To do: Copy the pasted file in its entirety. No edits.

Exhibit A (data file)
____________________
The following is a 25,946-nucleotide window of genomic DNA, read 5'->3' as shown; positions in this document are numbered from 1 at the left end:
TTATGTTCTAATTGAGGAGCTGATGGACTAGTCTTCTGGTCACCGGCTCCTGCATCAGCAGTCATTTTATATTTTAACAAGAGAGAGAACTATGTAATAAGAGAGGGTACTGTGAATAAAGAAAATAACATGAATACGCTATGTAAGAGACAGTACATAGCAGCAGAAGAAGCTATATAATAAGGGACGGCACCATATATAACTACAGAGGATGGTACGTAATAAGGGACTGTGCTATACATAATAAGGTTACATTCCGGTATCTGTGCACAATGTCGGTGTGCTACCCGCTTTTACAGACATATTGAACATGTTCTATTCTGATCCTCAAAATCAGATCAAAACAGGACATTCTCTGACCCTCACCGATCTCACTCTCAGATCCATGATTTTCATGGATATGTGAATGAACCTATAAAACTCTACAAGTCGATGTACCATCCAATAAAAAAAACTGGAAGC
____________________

The following is a 25,946-nucleotide window of genomic DNA, read 5'->3' as shown; positions in this document are numbered from 1 at the left end:
TTATGTTCTAATTGAGGAGCTGATGGACTAGTCTTCTGGTCACCGGCTCCTGCATCAGCAGTCATTTTATATTTTAACAAGAGAGAGAACTATGTAATAAGAGAGGGTACTGTGAATAAAGAAAATAACATGAATACGCTATGTAAGAGACAGTACATAGCAGCAGAAGAAGCTATATAATAAGGGACGGCACCATATATAACTACAGAGGATGGTACGTAATAAGGGACTGTGCTATACATAATAAGGTTACATTCCGGTATCTGTGCACAATGTCGGTGTGCTACCCGCTTTTACAGACATATTGAACATGTTCTATTCTGATCCTCAAAATCAGATCAAAACAGGACATTCTCTGACCCTCACCGATCTCACTCTCAGATCCATGATTTTCATGGATATGTGAATGAACCTATAAAACTCTACAAGTCGATGTACCATCCAATAAAAAAAACTGGAAGC